THE HINDENBURG DISASTER
(May 6, 1937 – Lakehurst Naval Air Station, New Jersey)
Errett Lobban Cord
(Founder, American Airlines)
WHO BENEFITTED FROM THE END
OF THE AIRSHIP INDUSTRY?
The Official Story
ERRETT LOBBAN CORD
(Founder of American Airlines)
Errett Lobban “E. L.” Cord (July 20, 1894 – January 2, 1974) was an American business executive. He was considered a leader in United States transport during the early and middle 20th century.
Cord founded the Cord Corporation in 1929 as a holding company for over 150 companies he controlled, mostly in the field of transportation. The corporation controlled the Auburn Automobile Company, which built the Auburn and Cord automobiles; Lycoming Engines; Duesenberg Inc.; New York Shipbuilding; Checker Cab; Stinson Aircraft Company; and American Airways (later American Airlines), amongst other holdings. The Aircraft Development Division, (Erret L.) Cord Manufacturing Co., was instrumental in the development of the Vultee V-1 airliner which spawned a series of airliners and military aircraft from the (Gerard Freebairn) Vultee Aircraft, Aviation Mfg Corp-AVCO.
Born in Warrensburg, Missouri, Cord had been a race car driver, mechanic and car salesman before he was offered the opportunity to manage the dying Auburn Automobile Company in 1924. By 1928 he controlled Auburn, which by 1931 was the 13th largest seller of autos in the United States. During 1934, he moved to England, reportedly because of kidnapping threats. He moved back to the United States in 1936, but then came under investigation by the Securities and Exchange Commission for his dealings in Checker Cab stock. In 1937 he sold the Cord Corporation to the Aviation Corporation and retired to Los Angeles to earn even more millions in real estate. Cord owned several of the first radio and television stations in California and later Nevada, where he moved in the 1940s. In the call letters of his Los Angeles radio station, KFAC, the A.C. stands for Auburn Cord. In Reno, Cord established KCRL-TV and radio in the 1950s and operated it for more than 25 years. The ‘CRL’ in the station’s call letters stood for “Circle L”—a ranch Cord owned in the Nevada desert.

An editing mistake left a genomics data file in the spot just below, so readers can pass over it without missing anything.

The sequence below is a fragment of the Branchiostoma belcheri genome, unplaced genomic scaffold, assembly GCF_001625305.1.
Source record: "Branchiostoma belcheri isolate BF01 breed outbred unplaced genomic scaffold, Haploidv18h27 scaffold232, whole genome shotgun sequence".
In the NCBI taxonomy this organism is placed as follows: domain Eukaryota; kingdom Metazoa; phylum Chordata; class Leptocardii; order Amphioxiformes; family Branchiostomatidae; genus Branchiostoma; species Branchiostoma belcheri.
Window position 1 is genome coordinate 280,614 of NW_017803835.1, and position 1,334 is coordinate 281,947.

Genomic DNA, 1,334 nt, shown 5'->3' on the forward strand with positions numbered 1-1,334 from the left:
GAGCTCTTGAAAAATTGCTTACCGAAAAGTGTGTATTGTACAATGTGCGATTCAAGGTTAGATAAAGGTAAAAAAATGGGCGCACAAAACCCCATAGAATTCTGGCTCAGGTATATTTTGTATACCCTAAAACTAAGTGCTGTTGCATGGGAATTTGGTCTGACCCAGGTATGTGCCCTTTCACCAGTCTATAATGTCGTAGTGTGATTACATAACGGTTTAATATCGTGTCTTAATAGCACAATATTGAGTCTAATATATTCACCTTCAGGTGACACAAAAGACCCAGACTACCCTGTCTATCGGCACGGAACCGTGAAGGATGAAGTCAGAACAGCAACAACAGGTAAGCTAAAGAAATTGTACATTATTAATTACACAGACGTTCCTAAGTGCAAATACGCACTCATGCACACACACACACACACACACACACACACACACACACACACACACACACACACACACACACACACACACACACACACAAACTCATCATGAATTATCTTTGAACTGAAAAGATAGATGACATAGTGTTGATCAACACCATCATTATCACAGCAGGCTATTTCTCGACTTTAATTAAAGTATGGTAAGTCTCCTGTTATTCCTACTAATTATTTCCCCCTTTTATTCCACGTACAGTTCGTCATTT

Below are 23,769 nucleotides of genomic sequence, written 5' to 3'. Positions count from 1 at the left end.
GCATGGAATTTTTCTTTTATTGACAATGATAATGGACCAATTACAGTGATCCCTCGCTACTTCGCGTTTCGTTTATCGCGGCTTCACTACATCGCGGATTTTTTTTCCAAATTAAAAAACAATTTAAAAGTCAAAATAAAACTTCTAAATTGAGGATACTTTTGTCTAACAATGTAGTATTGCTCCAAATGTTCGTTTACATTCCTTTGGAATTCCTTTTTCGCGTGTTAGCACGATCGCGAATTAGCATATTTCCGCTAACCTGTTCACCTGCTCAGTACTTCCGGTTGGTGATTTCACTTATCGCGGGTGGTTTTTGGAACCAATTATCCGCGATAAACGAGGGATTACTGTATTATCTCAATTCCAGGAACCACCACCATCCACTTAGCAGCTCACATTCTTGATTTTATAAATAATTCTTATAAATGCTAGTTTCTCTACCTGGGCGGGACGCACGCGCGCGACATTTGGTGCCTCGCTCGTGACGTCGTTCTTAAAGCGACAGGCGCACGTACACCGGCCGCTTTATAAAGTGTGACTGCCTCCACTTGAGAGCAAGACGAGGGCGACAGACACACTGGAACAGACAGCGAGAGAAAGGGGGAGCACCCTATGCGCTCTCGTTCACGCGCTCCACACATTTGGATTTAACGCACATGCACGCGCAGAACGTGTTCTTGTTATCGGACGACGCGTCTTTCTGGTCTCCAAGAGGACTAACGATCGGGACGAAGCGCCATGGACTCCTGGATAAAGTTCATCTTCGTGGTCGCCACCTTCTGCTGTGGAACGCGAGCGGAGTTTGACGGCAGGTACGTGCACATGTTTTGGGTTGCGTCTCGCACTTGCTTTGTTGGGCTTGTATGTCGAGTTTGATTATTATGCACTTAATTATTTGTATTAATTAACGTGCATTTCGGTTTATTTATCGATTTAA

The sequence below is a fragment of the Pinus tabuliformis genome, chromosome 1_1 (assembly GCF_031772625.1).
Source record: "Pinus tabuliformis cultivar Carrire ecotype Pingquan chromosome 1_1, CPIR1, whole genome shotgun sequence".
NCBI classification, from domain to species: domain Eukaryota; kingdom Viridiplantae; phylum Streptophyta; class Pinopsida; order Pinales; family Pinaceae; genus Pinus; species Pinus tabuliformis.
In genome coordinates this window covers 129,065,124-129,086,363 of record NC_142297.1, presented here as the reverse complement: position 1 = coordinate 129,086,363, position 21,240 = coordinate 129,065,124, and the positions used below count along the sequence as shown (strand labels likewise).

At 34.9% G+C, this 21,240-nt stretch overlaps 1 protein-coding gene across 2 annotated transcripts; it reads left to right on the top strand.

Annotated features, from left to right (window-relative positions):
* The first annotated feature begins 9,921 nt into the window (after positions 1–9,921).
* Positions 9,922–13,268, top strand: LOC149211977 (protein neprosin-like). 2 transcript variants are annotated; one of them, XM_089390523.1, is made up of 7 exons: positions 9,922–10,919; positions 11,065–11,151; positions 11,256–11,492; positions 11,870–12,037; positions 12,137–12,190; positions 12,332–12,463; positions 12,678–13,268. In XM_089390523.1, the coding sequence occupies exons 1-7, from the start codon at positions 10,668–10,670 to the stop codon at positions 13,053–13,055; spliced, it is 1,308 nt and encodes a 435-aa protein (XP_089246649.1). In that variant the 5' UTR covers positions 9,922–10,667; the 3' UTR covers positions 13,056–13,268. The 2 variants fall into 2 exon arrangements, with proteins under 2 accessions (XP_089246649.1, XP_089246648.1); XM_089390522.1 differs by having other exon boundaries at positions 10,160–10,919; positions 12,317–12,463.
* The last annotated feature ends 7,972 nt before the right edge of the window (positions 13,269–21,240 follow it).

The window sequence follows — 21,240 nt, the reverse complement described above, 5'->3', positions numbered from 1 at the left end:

During the 1940s he filled in for a Nevada state legislator who died in the middle of his term and again rose to fame as a politician in his later life. In 1958 he was asked to run for governor of Nevada, but he refused and never explained why. He died in Reno, Nevada from cancer in 1974, aged 79.
A collection of his autos is in Auburn, Indiana, (1600 South Wayne Street) at the Auburn Cord Duesenberg Automobile Museum.